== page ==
“A mental state with respect to a situation composed by multiplying two situations equals the sum of mental states for each situation. A mental state with respect to a situation composed by dividing two situations equals the difference between mental states for each situation.”
So explain professor Changsoo Shin and colleagues at the Department of Energy Systems Engineering, of Seoul National University, South Korea. The team employ Heaviside step functions (θ) applied to parallel universe theories to explain why each person has different thoughts in a particular situation – for example in a situation such as when Jane, Paul, and Bill met a stray dog when they were out walking together – see table 2 below.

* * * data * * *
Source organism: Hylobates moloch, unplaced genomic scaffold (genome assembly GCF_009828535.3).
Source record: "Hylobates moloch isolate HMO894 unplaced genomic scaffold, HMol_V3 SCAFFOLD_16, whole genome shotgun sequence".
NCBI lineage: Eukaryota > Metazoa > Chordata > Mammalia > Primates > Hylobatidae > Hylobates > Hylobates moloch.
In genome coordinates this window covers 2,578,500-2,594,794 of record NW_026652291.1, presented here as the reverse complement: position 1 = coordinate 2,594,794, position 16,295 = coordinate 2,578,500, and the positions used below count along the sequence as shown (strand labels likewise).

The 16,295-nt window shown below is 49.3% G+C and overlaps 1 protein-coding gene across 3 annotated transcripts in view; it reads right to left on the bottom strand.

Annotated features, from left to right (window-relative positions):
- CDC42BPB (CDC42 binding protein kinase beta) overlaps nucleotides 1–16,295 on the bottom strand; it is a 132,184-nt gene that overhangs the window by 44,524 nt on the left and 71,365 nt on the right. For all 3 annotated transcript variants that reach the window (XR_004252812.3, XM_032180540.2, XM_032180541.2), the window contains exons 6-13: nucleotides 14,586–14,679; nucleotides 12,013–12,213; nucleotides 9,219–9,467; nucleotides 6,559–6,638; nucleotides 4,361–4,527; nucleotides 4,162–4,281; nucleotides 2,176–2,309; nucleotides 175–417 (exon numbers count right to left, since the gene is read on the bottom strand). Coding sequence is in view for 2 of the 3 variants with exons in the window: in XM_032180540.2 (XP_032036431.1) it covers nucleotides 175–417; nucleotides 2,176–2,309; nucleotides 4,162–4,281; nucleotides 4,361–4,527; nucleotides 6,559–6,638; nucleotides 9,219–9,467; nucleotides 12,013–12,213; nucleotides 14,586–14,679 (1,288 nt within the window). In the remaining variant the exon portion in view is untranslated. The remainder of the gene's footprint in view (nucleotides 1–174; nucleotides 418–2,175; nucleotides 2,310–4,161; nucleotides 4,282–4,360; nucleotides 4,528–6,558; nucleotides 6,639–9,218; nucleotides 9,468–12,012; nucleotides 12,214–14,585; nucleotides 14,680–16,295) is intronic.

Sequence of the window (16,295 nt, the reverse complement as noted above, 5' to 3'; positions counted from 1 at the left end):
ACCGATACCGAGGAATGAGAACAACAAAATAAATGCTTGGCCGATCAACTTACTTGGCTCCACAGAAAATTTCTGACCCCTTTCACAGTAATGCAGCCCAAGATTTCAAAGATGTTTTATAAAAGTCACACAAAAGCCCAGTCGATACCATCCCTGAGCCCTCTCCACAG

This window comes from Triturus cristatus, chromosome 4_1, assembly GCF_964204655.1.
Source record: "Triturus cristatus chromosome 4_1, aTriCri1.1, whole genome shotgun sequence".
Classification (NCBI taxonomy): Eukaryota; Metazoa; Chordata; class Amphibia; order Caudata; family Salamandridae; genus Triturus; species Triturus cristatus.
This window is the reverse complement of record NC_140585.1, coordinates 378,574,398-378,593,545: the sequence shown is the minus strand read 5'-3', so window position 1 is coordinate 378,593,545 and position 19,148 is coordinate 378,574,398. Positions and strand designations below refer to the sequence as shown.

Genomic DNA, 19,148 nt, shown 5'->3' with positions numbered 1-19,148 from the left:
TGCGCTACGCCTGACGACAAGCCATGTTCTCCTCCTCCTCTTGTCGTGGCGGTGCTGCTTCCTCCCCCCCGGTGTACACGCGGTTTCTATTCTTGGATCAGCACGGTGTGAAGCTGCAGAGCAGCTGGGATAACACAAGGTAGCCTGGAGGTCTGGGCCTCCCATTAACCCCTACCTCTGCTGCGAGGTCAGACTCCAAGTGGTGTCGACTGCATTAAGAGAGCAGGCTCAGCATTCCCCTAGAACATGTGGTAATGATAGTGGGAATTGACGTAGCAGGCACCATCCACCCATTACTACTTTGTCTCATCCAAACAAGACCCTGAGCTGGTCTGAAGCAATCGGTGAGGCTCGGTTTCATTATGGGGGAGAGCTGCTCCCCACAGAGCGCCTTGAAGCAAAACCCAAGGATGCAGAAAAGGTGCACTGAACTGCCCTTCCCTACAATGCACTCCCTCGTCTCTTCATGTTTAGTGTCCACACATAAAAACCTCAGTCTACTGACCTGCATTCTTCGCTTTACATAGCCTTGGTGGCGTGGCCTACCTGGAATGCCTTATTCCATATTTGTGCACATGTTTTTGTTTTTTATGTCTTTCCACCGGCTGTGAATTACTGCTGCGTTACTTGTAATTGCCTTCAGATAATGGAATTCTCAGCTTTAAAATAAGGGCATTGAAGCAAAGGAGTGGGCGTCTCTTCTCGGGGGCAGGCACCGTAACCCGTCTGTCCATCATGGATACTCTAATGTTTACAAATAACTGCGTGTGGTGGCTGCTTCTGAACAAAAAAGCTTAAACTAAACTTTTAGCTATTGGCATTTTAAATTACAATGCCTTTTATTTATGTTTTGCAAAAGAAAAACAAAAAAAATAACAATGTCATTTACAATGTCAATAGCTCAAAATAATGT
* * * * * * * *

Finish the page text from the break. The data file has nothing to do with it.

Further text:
“Jane showed no interest in the dog because she has no meaningful experience related to a dog. Paul said that the dog is cute because he grew up with several pet dogs. On the other hand, Bill tried to stay away from the dog because a stray dog had bitten him during childhood.”
The paper also applies θ to explain remembering and forgetting – for full details See: ‘Unresolvable human mental states based on a parallel universe theory’ in: arXiv Journal-ref: Advancement and Developments in Applied Mathematics 1 (2012) 18-29.
Also see, from professor Shin : Is God dead? – the math(s)